Data from the Organization for Economic Cooperation and Development show that the U.S. has the most progressive income tax system in the world, with the top 10% of earners paying 45% of all income taxes, including Social Security and Medicare taxes, compared with only 28% in France and 27% in Sweden. If the U.S. government spent as large a share of gross domestic product and had the same tax structure as France, the top 10% of U.S. earners would pay about what they pay now in income taxes, but the bottom 90% would see their taxes almost double. Although the last OECD tax comparison was made in 2015, before the Tax Cuts and Jobs Act of 2017, the Joint Committee on Taxation has shown that the U.S. tax system, in terms of proportionate tax burden, became more progressive after the 2017 tax cut than it was in 2015.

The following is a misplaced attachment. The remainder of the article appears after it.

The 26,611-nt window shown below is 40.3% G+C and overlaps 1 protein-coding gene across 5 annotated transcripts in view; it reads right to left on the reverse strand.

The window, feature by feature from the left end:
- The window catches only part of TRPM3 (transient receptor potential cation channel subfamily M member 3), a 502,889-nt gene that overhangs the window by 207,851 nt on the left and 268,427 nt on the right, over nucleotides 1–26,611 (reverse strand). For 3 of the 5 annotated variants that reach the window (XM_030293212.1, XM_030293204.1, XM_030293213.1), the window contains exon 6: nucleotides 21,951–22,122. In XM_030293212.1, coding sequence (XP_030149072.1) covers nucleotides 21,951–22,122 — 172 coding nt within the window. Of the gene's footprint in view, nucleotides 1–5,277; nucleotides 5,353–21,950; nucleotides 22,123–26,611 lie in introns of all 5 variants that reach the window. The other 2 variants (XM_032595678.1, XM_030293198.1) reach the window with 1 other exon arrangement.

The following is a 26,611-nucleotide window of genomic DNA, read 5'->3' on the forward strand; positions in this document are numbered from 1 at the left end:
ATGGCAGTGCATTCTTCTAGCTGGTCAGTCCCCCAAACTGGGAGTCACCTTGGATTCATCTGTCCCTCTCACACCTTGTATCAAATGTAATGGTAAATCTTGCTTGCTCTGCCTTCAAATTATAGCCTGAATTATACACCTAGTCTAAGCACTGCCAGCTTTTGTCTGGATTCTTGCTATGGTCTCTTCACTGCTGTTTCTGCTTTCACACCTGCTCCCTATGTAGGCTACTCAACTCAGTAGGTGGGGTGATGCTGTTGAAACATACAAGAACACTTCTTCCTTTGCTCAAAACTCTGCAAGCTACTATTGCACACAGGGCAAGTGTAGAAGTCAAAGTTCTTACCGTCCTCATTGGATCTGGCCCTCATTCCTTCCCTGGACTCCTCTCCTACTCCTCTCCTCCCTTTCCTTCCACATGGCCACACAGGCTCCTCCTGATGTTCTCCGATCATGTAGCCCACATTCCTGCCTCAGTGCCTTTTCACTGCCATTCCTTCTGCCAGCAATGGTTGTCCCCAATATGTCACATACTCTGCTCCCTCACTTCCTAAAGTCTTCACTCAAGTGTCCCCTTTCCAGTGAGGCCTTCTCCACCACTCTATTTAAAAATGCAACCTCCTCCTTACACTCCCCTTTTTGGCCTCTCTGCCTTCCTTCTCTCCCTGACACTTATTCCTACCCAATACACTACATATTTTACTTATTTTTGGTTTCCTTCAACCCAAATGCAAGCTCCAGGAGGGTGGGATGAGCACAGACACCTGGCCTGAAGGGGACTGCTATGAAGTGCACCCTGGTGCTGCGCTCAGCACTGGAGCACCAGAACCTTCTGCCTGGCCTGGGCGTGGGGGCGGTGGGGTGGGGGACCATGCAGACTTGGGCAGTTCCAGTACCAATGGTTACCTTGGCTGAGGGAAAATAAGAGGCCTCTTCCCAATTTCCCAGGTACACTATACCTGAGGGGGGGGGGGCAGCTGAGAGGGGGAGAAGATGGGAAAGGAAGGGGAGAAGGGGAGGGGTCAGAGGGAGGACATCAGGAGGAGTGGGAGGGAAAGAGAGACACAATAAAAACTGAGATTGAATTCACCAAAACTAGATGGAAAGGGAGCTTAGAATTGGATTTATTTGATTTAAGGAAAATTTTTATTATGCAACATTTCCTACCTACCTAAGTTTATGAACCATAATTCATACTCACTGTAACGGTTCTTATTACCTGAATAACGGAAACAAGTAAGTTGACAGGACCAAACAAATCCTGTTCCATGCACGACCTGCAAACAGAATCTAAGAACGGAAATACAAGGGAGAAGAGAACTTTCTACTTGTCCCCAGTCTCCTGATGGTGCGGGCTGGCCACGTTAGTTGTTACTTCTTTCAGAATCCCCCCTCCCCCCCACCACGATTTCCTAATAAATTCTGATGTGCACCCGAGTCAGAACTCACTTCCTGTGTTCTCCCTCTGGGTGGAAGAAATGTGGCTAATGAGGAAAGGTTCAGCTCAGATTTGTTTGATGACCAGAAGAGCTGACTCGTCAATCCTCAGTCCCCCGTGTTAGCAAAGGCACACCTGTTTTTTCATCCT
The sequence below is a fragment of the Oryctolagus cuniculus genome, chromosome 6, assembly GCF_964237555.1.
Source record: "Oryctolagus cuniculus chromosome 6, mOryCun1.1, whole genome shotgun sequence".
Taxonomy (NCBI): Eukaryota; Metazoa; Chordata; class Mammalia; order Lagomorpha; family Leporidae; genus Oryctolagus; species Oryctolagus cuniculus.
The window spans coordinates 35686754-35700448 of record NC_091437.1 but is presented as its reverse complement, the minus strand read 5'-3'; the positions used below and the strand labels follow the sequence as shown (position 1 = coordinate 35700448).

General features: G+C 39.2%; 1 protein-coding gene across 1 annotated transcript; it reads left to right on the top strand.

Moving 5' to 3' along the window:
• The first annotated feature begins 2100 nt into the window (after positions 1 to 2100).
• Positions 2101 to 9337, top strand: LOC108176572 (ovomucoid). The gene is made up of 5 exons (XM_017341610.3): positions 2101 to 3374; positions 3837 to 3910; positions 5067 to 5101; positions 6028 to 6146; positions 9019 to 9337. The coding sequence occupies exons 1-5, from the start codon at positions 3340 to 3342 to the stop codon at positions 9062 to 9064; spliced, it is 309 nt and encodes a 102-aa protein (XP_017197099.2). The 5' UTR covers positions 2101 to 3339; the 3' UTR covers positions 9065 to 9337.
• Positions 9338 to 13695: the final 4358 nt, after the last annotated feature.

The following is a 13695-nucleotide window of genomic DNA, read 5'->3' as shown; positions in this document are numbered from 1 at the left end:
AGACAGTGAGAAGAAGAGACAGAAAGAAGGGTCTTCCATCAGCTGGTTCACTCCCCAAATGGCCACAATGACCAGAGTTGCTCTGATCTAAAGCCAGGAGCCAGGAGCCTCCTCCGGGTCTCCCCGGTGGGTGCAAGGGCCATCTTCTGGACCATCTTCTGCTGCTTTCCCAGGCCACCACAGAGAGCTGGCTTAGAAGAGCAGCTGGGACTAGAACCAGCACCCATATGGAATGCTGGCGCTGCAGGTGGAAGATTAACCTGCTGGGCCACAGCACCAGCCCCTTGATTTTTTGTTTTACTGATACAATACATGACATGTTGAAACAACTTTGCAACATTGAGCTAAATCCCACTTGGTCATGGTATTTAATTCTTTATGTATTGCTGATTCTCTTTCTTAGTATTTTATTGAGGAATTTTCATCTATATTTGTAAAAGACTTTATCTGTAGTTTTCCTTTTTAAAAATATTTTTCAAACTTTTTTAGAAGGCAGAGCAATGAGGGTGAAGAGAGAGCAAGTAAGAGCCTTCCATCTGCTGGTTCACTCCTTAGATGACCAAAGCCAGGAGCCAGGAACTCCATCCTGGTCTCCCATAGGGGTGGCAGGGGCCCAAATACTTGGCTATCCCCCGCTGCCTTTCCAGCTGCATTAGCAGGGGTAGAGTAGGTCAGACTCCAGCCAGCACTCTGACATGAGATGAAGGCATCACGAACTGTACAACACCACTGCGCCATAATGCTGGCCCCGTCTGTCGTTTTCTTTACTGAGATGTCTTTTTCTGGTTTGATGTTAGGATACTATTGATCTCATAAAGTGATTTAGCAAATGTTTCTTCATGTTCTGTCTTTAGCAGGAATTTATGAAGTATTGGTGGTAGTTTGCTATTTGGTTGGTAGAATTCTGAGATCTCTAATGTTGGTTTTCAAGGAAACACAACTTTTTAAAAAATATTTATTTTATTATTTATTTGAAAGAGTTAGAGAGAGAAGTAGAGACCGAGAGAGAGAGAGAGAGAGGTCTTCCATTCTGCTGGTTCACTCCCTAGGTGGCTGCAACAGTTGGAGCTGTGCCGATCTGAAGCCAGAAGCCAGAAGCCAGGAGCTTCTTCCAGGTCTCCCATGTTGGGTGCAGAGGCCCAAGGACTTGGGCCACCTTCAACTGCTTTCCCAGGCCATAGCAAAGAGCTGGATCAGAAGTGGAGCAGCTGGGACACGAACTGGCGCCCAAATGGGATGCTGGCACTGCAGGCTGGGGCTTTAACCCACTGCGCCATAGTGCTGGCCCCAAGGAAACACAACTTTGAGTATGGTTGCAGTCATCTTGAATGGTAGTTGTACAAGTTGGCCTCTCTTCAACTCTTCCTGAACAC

On what basis then do Democrats argue that the rich don’t pay their fair share of taxes? They cherry-pick anecdotes of specific households that, because of the way they receive and use their income, fall far outside the statistical norm, and are in no way reflective of most taxpayers.
While Bill Gates’s tax returns have never been made public, he has reportedly given $45 billion to charity. It’s likely that he reduces his tax liability by giving away so much of his wealth. But it isn’t clear that the public interest would be served by taxing Mr. Gates more and leaving less for him to donate to private charities. To change Mr. Gates’s tax bill materially, Democrats could repeal the deductibility of charitable giving, but to date no candidate has made such a proposal.
Like Mr. Gates, Warren Buffett has donated billions to charity. And though he may be worth hundreds of millions of dollars a year to Berkshire Hathaway, he pays himself only a nominal salary. Because he rarely sells assets and makes considerable charitable donations, Mr. Buffett might, as he often says, actually pay a lower effective tax rate than his secretary.